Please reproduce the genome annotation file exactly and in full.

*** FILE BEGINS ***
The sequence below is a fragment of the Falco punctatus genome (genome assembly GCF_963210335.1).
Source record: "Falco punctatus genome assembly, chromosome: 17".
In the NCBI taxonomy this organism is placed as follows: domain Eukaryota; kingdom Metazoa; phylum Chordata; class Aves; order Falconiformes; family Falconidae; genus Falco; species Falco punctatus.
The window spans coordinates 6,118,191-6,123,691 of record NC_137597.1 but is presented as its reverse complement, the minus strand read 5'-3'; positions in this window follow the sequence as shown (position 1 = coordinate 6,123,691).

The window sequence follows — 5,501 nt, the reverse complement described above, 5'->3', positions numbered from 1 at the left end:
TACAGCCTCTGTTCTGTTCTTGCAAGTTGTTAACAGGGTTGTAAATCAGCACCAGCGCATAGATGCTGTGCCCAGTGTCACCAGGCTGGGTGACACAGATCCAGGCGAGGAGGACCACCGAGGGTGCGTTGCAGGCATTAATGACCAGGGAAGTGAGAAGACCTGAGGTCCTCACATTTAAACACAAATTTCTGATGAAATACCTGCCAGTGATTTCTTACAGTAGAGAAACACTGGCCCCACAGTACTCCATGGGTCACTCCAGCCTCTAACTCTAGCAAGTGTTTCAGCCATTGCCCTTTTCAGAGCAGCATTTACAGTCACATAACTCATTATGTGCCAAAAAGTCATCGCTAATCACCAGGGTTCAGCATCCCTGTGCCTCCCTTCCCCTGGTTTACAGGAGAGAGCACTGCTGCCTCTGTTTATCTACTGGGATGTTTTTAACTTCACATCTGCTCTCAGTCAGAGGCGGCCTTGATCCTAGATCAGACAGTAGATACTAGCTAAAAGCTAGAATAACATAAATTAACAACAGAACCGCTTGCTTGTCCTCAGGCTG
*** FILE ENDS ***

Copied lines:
The sequence below is a fragment of the Falco punctatus genome (genome assembly GCF_963210335.1).
Source record: "Falco punctatus genome assembly, chromosome: 17".
In the NCBI taxonomy this organism is placed as follows: domain Eukaryota; kingdom Metazoa; phylum Chordata; class Aves; order Falconiformes; family Falconidae; genus Falco; species Falco punctatus.
The window spans coordinates 6,118,191-6,123,691 of record NC_137597.1 but is presented as its reverse complement, the minus strand read 5'-3'; positions in this window follow the sequence as shown (position 1 = coordinate 6,123,691).

The window sequence follows — 5,501 nt, the reverse complement described above, 5'->3', positions numbered from 1 at the left end:
TACAGCCTCTGTTCTGTTCTTGCAAGTTGTTAACAGGGTTGTAAATCAGCACCAGCGCATAGATGCTGTGCCCAGTGTCACCAGGCTGGGTGACACAGATCCAGGCGAGGAGGACCACCGAGGGTGCGTTGCAGGCATTAATGACCAGGGAAGTGAGAAGACCTGAGGTCCTCACATTTAAACACAAATTTCTGATGAAATACCTGCCAGTGATTTCTTACAGTAGAGAAACACTGGCCCCACAGTACTCCATGGGTCACTCCAGCCTCTAACTCTAGCAAGTGTTTCAGCCATTGCCCTTTTCAGAGCAGCATTTACAGTCACATAACTCATTATGTGCCAAAAAGTCATCGCTAATCACCAGGGTTCAGCATCCCTGTGCCTCCCTTCCCCTGGTTTACAGGAGAGAGCACTGCTGCCTCTGTTTATCTACTGGGATGTTTTTAACTTCACATCTGCTCTCAGTCAGAGGCGGCCTTGATCCTAGATCAGACAGTAGATACTAGCTAAAAGCTAGAATAACATAAATTAACAACAGAACCGCTTGCTTGTCCTCAGGCTG